Samuel F. B. Morse

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Samuel Finley Breese Morse (April 27, 1791 – April 2, 1872) was an American contributor to the invention of a single-wire telegraph system based on European telegraphs, co-inventor of the Morse code, and an accomplished painter.


Birth and education

Samuel F.B. Morse was born in Charlestown, Massachusetts, the first child of a geographer and Pastor Jedidiah Morse (1761–1826) and Elizabeth Ann Finley Breese (1766–1828).[1] Jedidiah was a great preacher of the Calvinist faith and supporter of the American Federalist party. He not only saw it as a great preserver of Puritan traditions (strict observance of Sabbath, among other things), but believed in its idea of an alliance with Britain in regards to a strong central government. Jedidiah strongly believed in education within a Federalist framework alongside the instillation of Calvinist virtues, morals and prayers for his son. After attending Phillips Academy in Andover, Massachusetts, Samuel Morse went on to Yale College to receive instruction in the subjects of religious philosophy, mathematics and science of horses. While at Yale, he attended lectures on electricity from Benjamin Silliman and Jeremiah Day. He supported himself financially by painting. In 1810, he graduated from Yale with Phi Beta Kappa honors.[2]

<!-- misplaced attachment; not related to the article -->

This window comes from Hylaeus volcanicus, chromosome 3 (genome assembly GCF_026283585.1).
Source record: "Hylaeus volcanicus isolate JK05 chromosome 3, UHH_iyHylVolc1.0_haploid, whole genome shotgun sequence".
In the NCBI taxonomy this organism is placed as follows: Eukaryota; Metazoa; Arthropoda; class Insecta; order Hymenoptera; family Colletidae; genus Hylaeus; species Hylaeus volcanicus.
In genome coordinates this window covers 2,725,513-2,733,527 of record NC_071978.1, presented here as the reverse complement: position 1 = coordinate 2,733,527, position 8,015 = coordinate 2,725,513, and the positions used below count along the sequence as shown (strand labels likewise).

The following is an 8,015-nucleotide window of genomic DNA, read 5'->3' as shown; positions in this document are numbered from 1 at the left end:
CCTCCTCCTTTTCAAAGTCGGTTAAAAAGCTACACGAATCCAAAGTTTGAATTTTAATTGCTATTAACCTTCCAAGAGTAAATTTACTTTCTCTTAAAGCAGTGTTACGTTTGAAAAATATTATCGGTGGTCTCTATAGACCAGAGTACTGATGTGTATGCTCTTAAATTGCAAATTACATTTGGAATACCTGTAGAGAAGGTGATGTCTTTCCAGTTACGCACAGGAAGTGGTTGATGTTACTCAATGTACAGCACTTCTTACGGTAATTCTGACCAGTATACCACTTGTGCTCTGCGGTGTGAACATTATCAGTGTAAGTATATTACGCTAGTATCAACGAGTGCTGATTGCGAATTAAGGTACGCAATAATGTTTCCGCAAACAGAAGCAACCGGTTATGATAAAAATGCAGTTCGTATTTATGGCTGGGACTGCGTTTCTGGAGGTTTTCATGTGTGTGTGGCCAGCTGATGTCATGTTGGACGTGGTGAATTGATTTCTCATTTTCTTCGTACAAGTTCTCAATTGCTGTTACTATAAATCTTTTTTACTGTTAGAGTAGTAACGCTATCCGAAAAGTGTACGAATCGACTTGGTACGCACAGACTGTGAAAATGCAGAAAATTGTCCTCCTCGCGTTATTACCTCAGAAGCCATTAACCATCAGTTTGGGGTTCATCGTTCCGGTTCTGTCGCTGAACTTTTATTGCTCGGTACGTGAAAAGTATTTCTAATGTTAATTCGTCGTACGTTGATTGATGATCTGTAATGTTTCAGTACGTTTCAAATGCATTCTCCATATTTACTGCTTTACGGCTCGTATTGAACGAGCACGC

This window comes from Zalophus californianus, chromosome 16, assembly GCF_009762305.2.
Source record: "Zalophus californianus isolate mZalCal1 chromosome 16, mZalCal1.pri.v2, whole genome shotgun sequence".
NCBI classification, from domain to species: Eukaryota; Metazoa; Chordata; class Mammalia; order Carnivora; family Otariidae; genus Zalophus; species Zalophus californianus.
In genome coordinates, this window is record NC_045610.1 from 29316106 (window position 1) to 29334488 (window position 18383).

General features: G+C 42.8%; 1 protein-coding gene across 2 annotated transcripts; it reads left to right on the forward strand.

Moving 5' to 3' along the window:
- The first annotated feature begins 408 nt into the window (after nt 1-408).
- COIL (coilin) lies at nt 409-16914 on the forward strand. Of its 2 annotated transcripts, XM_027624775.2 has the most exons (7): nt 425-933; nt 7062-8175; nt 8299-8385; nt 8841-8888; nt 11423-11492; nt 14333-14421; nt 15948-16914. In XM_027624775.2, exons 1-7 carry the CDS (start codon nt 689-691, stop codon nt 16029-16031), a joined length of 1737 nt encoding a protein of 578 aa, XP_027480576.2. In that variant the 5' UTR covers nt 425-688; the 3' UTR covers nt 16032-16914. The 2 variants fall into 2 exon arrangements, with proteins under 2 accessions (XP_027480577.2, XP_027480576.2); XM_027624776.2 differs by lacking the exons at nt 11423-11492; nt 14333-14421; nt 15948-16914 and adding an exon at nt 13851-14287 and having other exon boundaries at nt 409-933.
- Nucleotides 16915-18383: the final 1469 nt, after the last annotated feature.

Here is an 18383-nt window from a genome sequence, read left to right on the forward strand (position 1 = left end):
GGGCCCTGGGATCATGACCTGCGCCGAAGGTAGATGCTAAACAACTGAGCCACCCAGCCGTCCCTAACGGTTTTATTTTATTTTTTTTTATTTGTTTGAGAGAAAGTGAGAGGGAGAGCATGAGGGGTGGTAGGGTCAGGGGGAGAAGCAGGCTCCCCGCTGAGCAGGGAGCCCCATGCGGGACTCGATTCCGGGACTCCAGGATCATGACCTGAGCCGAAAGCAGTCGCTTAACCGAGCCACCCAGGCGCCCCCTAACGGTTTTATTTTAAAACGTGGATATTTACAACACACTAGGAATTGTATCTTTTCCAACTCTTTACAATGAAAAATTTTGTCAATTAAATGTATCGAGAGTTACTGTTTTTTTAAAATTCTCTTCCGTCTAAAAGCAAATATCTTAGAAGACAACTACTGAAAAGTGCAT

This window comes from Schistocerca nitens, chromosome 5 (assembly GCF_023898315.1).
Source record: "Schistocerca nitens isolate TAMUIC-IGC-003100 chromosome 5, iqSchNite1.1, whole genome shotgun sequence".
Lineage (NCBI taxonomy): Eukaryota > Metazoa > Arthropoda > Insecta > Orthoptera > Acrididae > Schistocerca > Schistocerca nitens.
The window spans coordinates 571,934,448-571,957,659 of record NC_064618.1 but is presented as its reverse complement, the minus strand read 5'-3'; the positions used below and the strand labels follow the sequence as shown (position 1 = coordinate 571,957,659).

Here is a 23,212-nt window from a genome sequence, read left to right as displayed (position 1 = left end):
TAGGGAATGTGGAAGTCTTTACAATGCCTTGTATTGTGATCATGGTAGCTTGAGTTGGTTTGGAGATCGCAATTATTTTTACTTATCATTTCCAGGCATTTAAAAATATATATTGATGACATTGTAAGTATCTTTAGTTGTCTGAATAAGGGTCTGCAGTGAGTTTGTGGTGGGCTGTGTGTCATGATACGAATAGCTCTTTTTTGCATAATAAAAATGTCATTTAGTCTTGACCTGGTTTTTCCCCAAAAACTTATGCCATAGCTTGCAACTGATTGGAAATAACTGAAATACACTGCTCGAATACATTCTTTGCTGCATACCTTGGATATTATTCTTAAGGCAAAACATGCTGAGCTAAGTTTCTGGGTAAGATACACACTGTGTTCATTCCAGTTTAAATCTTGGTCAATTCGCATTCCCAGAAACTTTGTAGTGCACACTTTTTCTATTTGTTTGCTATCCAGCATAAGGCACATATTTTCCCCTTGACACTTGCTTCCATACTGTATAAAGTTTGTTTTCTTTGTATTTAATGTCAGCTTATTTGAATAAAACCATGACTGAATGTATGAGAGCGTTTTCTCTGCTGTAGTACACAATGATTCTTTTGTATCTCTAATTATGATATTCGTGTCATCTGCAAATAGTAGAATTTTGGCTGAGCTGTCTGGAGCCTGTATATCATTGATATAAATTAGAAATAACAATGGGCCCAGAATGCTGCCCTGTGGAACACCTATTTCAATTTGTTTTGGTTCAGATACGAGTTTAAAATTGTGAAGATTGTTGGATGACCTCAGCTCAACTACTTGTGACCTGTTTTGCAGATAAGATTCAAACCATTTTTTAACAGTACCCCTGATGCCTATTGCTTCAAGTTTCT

Morse's Calvinist beliefs are evident in his painting the Landing of the Pilgrims, through the depiction of simple clothing as well as the austere facial features. This image captured the psychology of the Federalists; Calvinists from England brought to the United States ideas of religion and government thus forever linking the two countries. More importantly, this particular work attracted the attention of the famous artist, Washington Allston. Allston wanted Morse to accompany him to England to meet the artist Benjamin West. An agreement for a three-year stay was made with Jedidiah, and young Morse set sail with Allston aboard the Lydia on July 15, 1811 (1).

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